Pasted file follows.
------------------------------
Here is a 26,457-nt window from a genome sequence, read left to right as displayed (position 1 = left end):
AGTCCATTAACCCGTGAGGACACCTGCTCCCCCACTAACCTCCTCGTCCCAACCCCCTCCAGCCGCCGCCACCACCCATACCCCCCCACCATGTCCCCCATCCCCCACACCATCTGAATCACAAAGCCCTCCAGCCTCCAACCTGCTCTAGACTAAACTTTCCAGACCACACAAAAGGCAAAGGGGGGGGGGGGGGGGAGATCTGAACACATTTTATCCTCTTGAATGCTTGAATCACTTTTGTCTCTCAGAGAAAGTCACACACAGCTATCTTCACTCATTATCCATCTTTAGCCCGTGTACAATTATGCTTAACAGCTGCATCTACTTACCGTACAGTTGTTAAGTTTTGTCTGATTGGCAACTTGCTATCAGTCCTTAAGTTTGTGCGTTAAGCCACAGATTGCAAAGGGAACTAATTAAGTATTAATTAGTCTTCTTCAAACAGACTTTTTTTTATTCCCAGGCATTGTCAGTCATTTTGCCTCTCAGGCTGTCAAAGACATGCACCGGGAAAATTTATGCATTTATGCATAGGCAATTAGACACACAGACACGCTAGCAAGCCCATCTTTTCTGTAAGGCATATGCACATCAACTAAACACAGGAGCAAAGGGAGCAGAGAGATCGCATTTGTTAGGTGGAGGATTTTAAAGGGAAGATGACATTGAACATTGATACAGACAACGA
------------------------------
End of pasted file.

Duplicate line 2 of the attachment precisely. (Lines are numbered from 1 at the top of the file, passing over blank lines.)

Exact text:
AGTCCATTAACCCGTGAGGACACCTGCTCCCCCACTAACCTCCTCGTCCCAACCCCCTCCAGCCGCCGCCACCACCCATACCCCCCCACCATGTCCCCCATCCCCCACACCATCTGAATCACAAAGCCCTCCAGCCTCCAACCTGCTCTAGACTAAACTTTCCAGACCACACAAAAGGCAAAGGGGGGGGGGGGGGGGAGATCTGAACACATTTTATCCTCTTGAATGCTTGAATCACTTTTGTCTCTCAGAGAAAGTCACACACAGCTATCTTCACTCATTATCCATCTTTAGCCCGTGTACAATTATGCTTAACAGCTGCATCTACTTACCGTACAGTTGTTAAGTTTTGTCTGATTGGCAACTTGCTATCAGTCCTTAAGTTTGTGCGTTAAGCCACAGATTGCAAAGGGAACTAATTAAGTATTAATTAGTCTTCTTCAAACAGACTTTTTTTTATTCCCAGGCATTGTCAGTCATTTTGCCTCTCAGGCTGTCAAAGACATGCACCGGGAAAATTTATGCATTTATGCATAGGCAATTAGACACACAGACACGCTAGCAAGCCCATCTTTTCTGTAAGGCATATGCACATCAACTAAACACAGGAGCAAAGGGAGCAGAGAGATCGCATTTGTTAGGTGGAGGATTTTAAAGGGAAGATGACATTGAACATTGATACAGACAACGA